Hatters, Glovers and Shirtmakers. 


In writing advertleer* kindly meuuou 'iBii Ti:.CH. 






The BRUNSWICK The Bostonette Rata Coat 


BOSTON, Boylston and Clarendon Sts 


(Adjoining Copley Square) 



Kept on Both American and European Plans. 
BARNES & DUNKLEE Proprietors. 

H. 11. BARNES, Hanager* 



Guaranteed absolutely water- 
proof. in all the handsome 
colorings. No young man’s 
wardrobe complete without a 

“Bostonette” 

PRICES: 

$10. $15. $20. 

* * 

RAIN C0AT“ ’ SOLD ONLY BY 

Standard Clothing Co., 

395 Washington Street. 

Just below 'Winter St. 

THe Official Tech Pin. 


Gold Plated on Silver, ${.00. 

Gold, $2.60. Silver 75 cents. 

HENRY GlILO & SON, 

’ o’.her Society Pins - 

28 WEST STREET, formerly at 
433 Washington St., cor. Winter St., BOSTON. 



A. S. ADAHS 

Maker of the Oificial 

^10. 11. tr. nMn 

8 Winter St., BOSTON 



LANDERS’ 

NEW LUNCH AND COFFEE HOUSE 

20 ; HUNTINGTON AVE. 

NEAR COPLEY SQUARE. BOSTON 


TRY OUR NEW MENU, TWENTY-FIVE YEARS* EXPERIENCE 


In writing advertisers kindly mention THB TECH. 



THE TEOH 


ix 


Colonial Theatre. — “Floradora” by the star 
New York company. Well worth seeing. Engage-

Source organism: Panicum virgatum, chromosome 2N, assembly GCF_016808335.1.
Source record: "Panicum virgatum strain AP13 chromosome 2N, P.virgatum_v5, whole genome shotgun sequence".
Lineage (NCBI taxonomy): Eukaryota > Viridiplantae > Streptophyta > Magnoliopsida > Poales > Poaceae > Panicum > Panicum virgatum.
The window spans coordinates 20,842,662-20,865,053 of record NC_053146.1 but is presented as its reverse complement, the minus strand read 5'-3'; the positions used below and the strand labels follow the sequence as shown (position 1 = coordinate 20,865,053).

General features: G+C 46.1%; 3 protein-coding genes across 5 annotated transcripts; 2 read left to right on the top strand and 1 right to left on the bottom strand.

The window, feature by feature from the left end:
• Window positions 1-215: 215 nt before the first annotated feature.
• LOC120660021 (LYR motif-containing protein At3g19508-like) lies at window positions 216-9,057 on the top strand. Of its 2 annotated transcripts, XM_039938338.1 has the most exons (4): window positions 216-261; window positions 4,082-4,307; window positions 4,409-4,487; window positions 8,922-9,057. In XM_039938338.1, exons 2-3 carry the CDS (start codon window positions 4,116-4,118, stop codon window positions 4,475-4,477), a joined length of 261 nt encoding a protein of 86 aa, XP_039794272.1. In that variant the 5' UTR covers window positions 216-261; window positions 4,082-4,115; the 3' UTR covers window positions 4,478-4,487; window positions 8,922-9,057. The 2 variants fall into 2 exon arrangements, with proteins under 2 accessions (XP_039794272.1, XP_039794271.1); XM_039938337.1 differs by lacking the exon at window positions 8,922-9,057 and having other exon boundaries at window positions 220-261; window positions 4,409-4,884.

ment limited. 

Tremont Theatre. — “King Dodo,” one of the 
best comic operas of late, is the attraction at this 
house. The cast is an excellent one, and includes a 
chorus of seventy unsurpassing singers. 

Boston Museum. — Andrew Mack in “ Tom 
Moore ” closes his successful engagement this week. 
Next week May Irwin in a new production of “Widow 
Jones ” is the attraction. Boston theatregoers will 
have another chance to see this clever comedienne 
in a most interesting farce. 

Columbia Theatre. — Closed until further notice. 

Castle Square Theatre. — “The Power of the 
Press,” a remarkable melodrama, has proven to be 
very popular, and is having a successful week. The 
next attraction will be “ The Nominee ” by the regu- 
lar company. 


ncpniri/ tickets copiey 

UCIXIVIVIV all theatres Square, 
Telephone 608 and 950 Back Bay. 


Private l..essons a SpeciaXts^. 

MISS POST, Dancing and Deportment, 

Pierce Hall, Copley Square. 

A New Class for Beginners, commencing Thursday, January 23 
' TERMS : $12 for 10 Lessons. 

PRIVATE LESSONS and CLASSES. Office Hours, 9 to ii a.ra. 


IMPORTANT. 

An Immense Reduction Sale 

B ginning January 20 and cnnlimiimr through February we shall MARK 
DOWN all of iiur WINTER DOUBLE SOLE GOODS, together with numerous 
broken and odd lines of Stylish Modern Shape Shoes in Single Soles. This 
will not be a shop-worn sale of obsolete and undesirable goods, but a gener.al and 
sweeping reduction of FINE SEASONABLE GOODS, l^iices will be marked 
way down to insure a complete cleaning out to make room for Spring Goods. 

COES & STODDER, 

DOWN-TOWN STORE UP-TOWN STORE ^ 

t4 School St. 78 Boyiston St» 

In writifig adverti:*erss kiudly meutiow' TWOH. 



THE GIRLS ARS POND OP *I HESC ' 


TECH EMBLEMS. 


Greatest Variety. 
Lowest Prices. 

BENT & BUSH, 


387 WASHINGTON ST., BOSTON. 



Week Commencing Feb. 1 7, 1 902. 

Hollis Street Theatre. — Last week of Maude 
Adrtms. Next attraction, Miss Ellen Terry and Henry 
Irving in “ King Charles I,” on Monday ; “ Merchant